Free Fiction Thursday – My Cousin, the Rabbit

Happy Thursday, everyone!

This weekend marks the second year I’ll be spending Easter at Sakura-Con in Seattle. Last year’s con experience had a direct influence on the brand new Diz and Dee story, “Here, Kitty Kitty,”  I wrote for Fiction River # 1 – Unnatural Worlds.  Who knows what kind of mayhem this year’s con will inspire. 🙂

You’ll be able to purchase Unnatural Worlds beginning next month. I’ve seen the rest of the stories in this volume, and trust me, they’re all kickass. I’m thrilled to be a part of the Fiction River family, and I’ll have some more cool announcements along that line as the year progresses. As they used to say in television land, “stay tuned.”

In the meantime, in honor of the holiday, this week’s Free Fiction Thursday story finds Diz and Dee tracking down Dee’s missing cousin Harold, who has a unique problem with the Easter season. I hope you enjoy “My Cousin, the Rabbit.”

my cousin cover art

My Cousin, The Rabbit

Annie Reed

Published by Thunder Valley Press

Copyright 2013 by Annie Reed

I was balancing my morning coffee and a bag of donuts in one hand and fumbling with the key to my office with the other when my cell phone rang.

I’m not a morning person.  I’m also not the world’s greatest cook.  Even though I live in the apartment upstairs from my office, I go out most mornings for coffee and something my mother would not approve of as breakfast food.  So when I recognized the ring tone I’d assigned to my mother — a snazzy little number that sounded like the music from Psycho right about the time Anthony Perkins goes gonzo on Janet Leigh with a knife in the shower — my first reaction was to drop the bag of donuts like a hot potato.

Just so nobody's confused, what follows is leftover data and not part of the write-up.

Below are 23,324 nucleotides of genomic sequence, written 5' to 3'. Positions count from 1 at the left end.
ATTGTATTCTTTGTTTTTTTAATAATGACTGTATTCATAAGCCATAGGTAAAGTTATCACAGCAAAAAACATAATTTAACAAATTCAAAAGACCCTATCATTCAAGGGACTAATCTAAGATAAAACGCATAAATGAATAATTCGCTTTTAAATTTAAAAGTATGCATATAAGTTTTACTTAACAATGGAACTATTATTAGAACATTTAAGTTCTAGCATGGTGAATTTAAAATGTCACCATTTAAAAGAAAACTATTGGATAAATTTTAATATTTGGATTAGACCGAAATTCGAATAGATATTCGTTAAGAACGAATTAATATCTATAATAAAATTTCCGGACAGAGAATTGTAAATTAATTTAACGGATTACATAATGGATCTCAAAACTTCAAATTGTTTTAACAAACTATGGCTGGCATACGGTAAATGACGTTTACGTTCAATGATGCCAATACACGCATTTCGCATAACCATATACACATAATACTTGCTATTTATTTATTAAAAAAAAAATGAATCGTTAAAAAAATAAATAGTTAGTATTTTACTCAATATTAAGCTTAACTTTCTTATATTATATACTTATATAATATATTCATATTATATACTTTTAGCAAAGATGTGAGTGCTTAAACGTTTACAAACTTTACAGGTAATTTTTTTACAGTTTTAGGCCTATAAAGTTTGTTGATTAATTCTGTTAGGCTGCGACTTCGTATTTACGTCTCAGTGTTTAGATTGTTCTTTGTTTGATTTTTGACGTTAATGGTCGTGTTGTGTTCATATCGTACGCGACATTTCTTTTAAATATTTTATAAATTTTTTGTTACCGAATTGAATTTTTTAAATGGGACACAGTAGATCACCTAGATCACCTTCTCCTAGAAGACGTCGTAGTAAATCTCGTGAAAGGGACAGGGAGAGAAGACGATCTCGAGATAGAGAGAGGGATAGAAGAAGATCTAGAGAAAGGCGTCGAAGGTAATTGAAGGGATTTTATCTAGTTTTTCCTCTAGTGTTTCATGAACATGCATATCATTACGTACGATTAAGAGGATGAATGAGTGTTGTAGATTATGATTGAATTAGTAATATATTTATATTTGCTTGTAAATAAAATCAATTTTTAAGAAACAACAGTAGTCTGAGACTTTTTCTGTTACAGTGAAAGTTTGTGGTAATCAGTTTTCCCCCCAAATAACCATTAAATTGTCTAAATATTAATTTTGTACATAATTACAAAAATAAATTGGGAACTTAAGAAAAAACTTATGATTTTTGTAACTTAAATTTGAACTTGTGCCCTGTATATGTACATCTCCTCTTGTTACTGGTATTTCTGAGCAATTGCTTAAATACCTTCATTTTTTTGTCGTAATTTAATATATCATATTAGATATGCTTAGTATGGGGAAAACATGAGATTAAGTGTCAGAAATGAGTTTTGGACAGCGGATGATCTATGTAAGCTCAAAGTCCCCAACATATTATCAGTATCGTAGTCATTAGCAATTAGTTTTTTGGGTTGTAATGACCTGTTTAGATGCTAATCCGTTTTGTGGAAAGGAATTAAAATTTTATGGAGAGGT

What?  Donuts?  Not me, mom.  I’m going upstairs to fix myself sprouts and granola right this minute.

Not that I had sprouts and granola in my apartment.  I barely had enough food for my cat.

The bag split open when it hit the sidewalk, spilling all that sugary goodness on the wet concrete.  So much for breakfast.  At least I still had my coffee.

I managed to get the office door unlocked and my cell phone out of my pocket before the call rang over to voicemail.

“Your cousin’s missing,” my mother said before I could even croak out a hello.

(read the rest of the story here)

Free Fiction Thursday – The Case of the Missing Elf

Happy Thursday, everyone!

Can you believe it’s December 1st already? Wow. This year has just flown by. Pretty soon I’ll be annoying my co-workers with holiday music — I’m already annoying my family with a holiday CD in the car — and it will be time to put up the Christmas tree and see how the new cats and the tree cope with each other. To celebrate this first day of the holiday season, this week’s free story is a Diz & Dee holiday mystery – THE CASE OF THE MISSING ELF. Enjoy!

The Case of the Missing Elf

Annie Reed

Published by Thunder Valley Press

Copyright 2010 by Annie Reed


I was having a non-argument argument with my partner about whether we should get a Christmas tree for the office when the front door opened and a whole passel of elves piled in.

Up front, I should tell you that my partner is an elf.  A tall one.  Broad shouldered, pointy-eared, strong jawed, and with the most drop dead gorgeous blue eyes I’ve ever seen.  You might be thinking Legolas from those movies, but Diz is more The Rock than Orlando Bloom.  He even has The Rock’s glower.  The cinnamon and marshmallow-colored mullet, though — that’s all Diz’s own.